Turns out vaginal hygiene products could do more harm than good

For most women, vaginal products are a part of their daily hygiene routine, and we use them thinking that are especially designed to protect us from infections and other inconvenience that comes with being a woman. 

However, according to a new study, these products could actually be detrimental to our health. 

Published by the University of Guelph in the journal BMC Women's Health, the research conducted on Canadian women revealed that those who use these products are three times more likely to experience some type of vaginal infection.

In some cases, women actually purchased the products to address an existing vaginal concern.

"While research has shown douching can have negative impacts on vaginal health, little was known about the dozens of other products out there," said psychology professor Kieran O'Doherty, the study's lead investigator.

Vaginal hygiene products have been used by 95 per cent of Canadian women, with the most commonly used products including anti-itch creams, moisturisers, lubricants, and feminine wipes. The results connected certain products with specific infections.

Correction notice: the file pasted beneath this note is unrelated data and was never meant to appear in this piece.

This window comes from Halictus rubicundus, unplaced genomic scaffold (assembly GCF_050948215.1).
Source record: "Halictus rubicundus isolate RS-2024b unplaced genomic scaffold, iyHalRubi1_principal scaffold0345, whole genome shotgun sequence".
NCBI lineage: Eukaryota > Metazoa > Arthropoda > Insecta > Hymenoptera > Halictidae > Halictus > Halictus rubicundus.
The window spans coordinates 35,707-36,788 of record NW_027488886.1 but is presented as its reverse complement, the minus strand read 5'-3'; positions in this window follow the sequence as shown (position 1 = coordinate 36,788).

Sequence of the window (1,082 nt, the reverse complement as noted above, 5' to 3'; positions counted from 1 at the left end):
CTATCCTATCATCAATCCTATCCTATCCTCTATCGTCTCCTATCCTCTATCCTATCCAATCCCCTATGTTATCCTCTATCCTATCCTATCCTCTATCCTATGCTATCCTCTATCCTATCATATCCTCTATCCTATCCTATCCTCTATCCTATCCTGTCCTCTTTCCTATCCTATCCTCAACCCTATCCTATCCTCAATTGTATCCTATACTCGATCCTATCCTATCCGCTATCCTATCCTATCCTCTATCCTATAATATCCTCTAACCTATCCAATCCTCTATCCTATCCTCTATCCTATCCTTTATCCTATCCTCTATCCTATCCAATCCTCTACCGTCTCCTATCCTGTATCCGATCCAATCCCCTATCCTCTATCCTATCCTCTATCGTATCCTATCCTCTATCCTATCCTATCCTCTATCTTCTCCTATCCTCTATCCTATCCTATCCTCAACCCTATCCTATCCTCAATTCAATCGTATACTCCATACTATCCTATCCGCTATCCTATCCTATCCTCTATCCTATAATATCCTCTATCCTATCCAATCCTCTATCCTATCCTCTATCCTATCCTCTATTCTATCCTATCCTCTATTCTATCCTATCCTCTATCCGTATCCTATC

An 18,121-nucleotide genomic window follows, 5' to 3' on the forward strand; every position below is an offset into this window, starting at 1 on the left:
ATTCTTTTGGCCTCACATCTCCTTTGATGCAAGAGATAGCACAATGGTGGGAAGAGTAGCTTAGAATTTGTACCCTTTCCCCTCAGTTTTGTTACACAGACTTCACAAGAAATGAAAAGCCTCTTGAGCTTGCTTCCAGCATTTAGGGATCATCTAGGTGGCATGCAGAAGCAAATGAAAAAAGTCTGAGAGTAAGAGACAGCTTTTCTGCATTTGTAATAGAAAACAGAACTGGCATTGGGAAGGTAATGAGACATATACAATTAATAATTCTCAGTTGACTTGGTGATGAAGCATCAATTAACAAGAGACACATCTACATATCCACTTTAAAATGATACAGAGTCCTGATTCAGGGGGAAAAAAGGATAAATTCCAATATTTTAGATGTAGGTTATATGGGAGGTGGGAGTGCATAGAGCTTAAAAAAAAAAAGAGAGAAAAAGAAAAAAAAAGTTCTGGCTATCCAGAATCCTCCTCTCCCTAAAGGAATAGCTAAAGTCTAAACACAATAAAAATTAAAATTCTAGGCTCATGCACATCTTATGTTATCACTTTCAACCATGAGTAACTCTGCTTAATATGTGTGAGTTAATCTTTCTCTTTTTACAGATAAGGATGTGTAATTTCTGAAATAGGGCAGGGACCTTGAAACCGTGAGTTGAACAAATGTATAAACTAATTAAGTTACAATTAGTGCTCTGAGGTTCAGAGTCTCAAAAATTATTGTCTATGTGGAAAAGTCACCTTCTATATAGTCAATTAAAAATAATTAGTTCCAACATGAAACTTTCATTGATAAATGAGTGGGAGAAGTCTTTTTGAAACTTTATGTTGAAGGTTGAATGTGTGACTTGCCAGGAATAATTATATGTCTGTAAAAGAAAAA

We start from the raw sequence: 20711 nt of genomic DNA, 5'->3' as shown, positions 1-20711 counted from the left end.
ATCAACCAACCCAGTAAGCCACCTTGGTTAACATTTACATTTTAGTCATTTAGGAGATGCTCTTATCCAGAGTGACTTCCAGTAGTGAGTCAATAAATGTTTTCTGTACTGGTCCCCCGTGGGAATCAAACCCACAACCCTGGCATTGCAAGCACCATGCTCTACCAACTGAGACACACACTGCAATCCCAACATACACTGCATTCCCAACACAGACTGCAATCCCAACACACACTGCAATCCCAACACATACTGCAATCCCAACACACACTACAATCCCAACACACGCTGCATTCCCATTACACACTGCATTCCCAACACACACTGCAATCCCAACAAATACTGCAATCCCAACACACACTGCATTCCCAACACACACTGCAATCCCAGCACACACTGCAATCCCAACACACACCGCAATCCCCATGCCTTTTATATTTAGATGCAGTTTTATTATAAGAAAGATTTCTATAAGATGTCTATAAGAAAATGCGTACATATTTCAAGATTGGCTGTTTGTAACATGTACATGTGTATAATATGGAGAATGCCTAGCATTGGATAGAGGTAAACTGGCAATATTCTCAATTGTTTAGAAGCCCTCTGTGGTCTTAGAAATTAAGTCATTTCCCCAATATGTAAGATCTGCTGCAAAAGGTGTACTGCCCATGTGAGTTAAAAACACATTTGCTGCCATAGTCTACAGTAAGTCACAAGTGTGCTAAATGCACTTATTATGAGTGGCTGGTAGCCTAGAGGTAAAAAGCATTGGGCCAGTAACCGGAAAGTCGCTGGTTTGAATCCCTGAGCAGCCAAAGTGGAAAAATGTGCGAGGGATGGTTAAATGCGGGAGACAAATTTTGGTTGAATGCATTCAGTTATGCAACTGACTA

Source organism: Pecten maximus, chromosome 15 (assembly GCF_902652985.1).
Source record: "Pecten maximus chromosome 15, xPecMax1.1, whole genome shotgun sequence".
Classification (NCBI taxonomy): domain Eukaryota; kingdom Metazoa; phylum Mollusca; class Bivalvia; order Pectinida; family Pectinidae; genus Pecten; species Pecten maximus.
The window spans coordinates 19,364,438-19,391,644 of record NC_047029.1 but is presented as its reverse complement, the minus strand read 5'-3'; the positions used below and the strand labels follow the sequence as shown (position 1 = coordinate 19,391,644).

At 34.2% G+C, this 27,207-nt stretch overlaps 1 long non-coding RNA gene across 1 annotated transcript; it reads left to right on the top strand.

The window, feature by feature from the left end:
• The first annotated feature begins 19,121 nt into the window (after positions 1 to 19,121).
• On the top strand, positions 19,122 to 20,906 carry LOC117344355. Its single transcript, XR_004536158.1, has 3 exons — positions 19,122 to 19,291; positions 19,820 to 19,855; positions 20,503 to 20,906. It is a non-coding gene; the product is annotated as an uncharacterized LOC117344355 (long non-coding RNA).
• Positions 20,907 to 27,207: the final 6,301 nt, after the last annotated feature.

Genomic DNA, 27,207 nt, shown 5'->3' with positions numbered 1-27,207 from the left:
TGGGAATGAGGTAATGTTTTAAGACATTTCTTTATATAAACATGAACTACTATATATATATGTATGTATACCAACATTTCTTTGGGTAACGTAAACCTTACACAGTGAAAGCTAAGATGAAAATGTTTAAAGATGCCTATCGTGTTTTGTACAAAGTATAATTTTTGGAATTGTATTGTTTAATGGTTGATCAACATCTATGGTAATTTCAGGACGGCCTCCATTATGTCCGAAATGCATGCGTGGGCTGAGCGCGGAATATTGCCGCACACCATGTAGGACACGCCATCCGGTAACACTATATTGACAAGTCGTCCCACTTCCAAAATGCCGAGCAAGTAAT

"The study does not establish whether it is the products causing the infections or whether women are using the products in an attempt to address the infection," said O'Doherty. "However, the results do provide important evidence for strong correlations that need further research."

For example, women who used gel sanitisers were eight times more likely to have a yeast infection and almost 20 times more likely to have a bacterial infection.

Women using feminine washes or gels were almost 3 ½ times more likely to have a bacterial infection and 2 ½ times more likely to report a urinary tract infection.

Participants using feminine wipes were twice as likely to have a urinary tract infection, and those using lubricants or moisturisers were 2 ½ times as likely to have a yeast infection.

"These products may be preventing the growth of the healthy bacteria required to fight off infection", O'Doherty added.

Pelvic inflammatory disease, cervical cancer, reduced fertility, ectopic and pre-term pregnancies, and bacterial and sexually transmitted infections are among the problems related to an abnormal vaginal microbiome.

Before anymore research can confirm these findings, we might just stick to a good old soap…

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